5 Transformation of Evidence
Key Recommendation: Clinical trials should be analysed using data from the intention-to-treat (ITT) population. All statistically significant clinical events should be included in base-case analyses. For clinical events with a p value close to 0.05, consideration should be given to the magnitude of effect; whether the results are likely to be clinically significant; the relevance and validity of composite measures; and whether statistical significance has been demonstrated in an independent study. The exclusion of any event from an analysis should be justified.
It is important to make sure the outcomes most relevant to the condition are included in the CUA and that they reflect the perspective and scope of the model. This will often require incorporating information on relative treatment effects (usually obtained from clinical trials) with baseline health events.
Outcomes included in the model may include (but are not limited to):
- probability of success or failure
- adverse events
- discontinuation/loss to follow-up
These outcomes should be well defined, mutually exclusive, and generally long-term or final outcomes.
5.1.1 Use of Surrogate versus Clinically Important Outcome Measures
Economic analysis should ideally be based on studies that report clinically important outcome measures. These are valid outcomes that are important to the health of the patient.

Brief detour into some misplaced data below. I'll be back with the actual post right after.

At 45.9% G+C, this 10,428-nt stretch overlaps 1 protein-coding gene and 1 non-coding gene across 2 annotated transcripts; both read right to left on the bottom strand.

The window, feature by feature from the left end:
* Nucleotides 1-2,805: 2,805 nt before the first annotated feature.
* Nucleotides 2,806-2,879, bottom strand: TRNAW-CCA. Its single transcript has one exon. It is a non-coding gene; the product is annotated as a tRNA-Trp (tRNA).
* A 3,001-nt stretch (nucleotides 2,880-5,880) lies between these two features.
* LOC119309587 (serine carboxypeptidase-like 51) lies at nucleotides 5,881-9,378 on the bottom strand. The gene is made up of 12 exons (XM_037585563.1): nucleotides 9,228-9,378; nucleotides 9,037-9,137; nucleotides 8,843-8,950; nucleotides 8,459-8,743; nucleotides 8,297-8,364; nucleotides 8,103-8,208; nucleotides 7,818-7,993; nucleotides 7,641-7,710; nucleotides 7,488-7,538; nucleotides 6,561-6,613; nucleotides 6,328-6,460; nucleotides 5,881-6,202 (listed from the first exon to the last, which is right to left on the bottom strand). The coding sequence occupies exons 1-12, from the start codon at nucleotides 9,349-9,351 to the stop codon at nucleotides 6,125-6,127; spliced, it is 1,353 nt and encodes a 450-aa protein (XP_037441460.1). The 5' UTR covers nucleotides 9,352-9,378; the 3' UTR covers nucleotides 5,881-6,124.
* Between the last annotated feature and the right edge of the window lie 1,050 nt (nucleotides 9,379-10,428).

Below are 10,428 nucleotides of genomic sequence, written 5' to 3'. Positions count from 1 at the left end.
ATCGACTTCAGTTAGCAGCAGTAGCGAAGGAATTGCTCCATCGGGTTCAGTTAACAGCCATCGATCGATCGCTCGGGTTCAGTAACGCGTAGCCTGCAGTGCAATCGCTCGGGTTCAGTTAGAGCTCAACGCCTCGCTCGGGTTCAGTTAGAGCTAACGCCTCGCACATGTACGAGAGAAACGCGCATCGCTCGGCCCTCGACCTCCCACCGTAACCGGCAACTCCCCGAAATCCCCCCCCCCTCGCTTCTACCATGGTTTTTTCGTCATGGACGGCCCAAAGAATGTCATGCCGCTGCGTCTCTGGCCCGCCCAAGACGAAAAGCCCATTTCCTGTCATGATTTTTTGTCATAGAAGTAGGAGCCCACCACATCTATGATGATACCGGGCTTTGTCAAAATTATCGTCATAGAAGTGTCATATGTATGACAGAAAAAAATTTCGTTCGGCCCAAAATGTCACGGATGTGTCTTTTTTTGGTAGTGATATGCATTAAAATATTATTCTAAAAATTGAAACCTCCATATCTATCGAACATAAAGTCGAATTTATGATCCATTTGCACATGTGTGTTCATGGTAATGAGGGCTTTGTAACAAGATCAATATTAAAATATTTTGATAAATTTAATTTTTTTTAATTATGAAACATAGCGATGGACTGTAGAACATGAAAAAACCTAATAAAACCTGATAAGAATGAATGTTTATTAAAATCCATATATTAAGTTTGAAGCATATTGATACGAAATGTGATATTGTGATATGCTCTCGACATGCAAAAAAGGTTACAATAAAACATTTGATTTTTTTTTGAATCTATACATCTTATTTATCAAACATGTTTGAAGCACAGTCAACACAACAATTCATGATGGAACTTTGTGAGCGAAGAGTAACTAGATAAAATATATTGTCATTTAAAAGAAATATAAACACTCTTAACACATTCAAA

In some cases, only surrogate outcomes may be available. These are a substitute for a clinically meaningful endpoint, and measure how a patient feels, functions or survives.
Surrogate measures should only be used in CUAs where no alternative health outcome data are available. Caution must be used when using surrogate measures, as these may not necessarily translate into clinically relevant and effective outcomes.
5.1.2 Analysing Data from Clinical Trials
Clinical trials should be analysed using data from the intention-to-treat (ITT) population, rather than per protocol (PP), in order to take into account outcomes of all patients irrespective of whether they received treatment. For further information on data sources to be used when estimating relative treatment effects, refer to Chapter 4.
Where ITT analysis has not been reported, the effectiveness rates should ideally be recalculated by adding to the ‘on treatment’ participant population for th